Modi in Germany: Will India’s FTA pragmatism bring EU out of its shell?

Modi has displayed a clear inclination for leveraging external sector for domestic economic growth

Sachin Chaturvedi, Business Standard |May 29, 2017

Trade in general and FTAs in particular are increasingly playing an important role in India’s diplomatic landscape at a time when its benefits are being questioned in several capitals. Prime Minister Modi has displayed a clear inclination for leveraging external sector for domestic economic growth.

It is therefore not surprising that even before the reports on RCEP (Regional Comprehensive Economic Partnership) negotiations have ceased, talks about India-European Union (EU) Free Trade Agreement have begun to surface. The issue is simple. Can the EU really come out of its shell and move for a deal. The context is provided by Brexit which has spurred UK to push for a separate trade deal with India and so is a competition for EU and the victory of Mr Macron as President in France, that would be expected to tame the insular lobby within the EU.

Political Commitment

It is these developments which provides the excitement about a deal when Prime Minister Modi leaves for a visit to Europe. Would there be a significant progress on a free trade deal with the EU? The six-day tour will begin on May 29 with PM Modi travelling to Berlin, where he will meet German Chancellor Angela Merkel. There has to be a note of caution, though. The expectations for discussions on India-EU FTA were high even during the last trip of the PM to Brussels; commerce and industry minister Ms Nirmala Sitharaman was also part of the delegation but her counterpart did not turn up at the summit meeting. In fact, later the Minister tweeted, “We in India want that talk to resume. We wanted to resume it at the earliest, we want a talk.’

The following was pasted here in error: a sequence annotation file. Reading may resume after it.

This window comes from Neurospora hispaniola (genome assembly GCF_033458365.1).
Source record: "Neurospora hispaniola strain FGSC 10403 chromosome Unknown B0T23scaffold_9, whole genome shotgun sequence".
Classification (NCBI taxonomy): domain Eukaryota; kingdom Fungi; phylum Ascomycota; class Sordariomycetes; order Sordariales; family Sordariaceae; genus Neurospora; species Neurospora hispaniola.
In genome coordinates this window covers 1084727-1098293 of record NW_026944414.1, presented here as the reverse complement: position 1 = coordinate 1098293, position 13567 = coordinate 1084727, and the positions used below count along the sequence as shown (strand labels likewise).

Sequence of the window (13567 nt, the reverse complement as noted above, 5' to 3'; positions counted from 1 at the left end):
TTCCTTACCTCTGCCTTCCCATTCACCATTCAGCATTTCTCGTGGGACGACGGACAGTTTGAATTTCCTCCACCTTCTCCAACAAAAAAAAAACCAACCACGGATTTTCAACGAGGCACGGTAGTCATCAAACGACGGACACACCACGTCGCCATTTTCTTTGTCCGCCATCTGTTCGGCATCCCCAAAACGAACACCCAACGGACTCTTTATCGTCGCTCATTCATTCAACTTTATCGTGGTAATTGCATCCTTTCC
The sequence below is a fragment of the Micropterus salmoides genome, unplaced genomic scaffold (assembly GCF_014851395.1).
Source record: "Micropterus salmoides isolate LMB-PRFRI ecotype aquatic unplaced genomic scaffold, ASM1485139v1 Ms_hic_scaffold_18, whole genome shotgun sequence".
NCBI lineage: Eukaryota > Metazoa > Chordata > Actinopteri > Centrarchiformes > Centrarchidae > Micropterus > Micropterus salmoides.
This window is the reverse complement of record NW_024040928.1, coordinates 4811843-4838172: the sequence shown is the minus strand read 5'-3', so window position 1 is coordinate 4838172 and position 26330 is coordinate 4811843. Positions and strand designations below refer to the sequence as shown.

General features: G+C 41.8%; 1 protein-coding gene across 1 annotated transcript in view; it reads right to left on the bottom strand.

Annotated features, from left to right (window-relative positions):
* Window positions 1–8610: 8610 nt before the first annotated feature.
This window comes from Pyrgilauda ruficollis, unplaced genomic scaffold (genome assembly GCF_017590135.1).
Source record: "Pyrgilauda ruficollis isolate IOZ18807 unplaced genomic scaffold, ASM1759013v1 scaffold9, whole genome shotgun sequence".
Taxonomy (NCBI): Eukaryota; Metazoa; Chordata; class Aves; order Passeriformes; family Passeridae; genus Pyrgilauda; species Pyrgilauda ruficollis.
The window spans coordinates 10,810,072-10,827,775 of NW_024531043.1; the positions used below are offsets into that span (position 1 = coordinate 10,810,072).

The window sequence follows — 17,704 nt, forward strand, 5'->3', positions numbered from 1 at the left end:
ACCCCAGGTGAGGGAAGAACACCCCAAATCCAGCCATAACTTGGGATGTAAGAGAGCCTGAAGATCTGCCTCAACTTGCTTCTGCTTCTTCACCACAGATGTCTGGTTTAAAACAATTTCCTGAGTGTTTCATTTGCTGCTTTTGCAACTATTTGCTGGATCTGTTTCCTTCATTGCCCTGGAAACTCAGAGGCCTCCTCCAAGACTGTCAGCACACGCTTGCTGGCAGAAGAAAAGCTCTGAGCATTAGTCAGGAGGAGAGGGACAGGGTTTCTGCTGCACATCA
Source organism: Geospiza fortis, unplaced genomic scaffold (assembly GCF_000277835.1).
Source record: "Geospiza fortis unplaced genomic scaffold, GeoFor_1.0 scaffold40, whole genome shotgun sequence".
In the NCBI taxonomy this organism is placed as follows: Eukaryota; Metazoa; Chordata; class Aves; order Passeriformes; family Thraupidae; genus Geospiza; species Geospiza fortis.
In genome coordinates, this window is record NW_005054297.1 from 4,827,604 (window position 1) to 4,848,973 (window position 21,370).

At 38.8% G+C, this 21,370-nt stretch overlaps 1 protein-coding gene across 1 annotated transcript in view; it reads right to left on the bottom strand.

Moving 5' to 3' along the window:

As one noted above, the environment has changed this time. The European political leadership seem to be extremely open to the idea of FTA with India. The recent visit by Ms Sitharaman to Italy and an earlier visit of a delegation from Germany are pointers to this political commitment. Given the way EU’s other partnerships with the rest of the world has not shaped up too greatly for the continent, there is a good indication that it would want a deeper cooperation with India. But of course there are worries? Some of them are the EU concerns about whether larger integration with India would help its economies where the best of them are growing at only 1.9 per cent.  Is the EU anxious about currencies being so volatile particularly the Euro? These are tough questions, made more significant as its bilateral trade with India has grown quite impressively. It has increased from $ 55 billion in 2006 to $96 billion in 2016. With these in mind, one can examine the two specific areas of strain holding up the FTA.

Financial Services and Investment

First among them is the proposed EU-India Bilateral Trade and Investment Agreement (BTIA). Since 2015, India has come up with a new template on BTIA, which includes a strong provision on tax liabilities in accordance with India’s laws. The new FTA talks would have to factor in these provisions for the BTIA.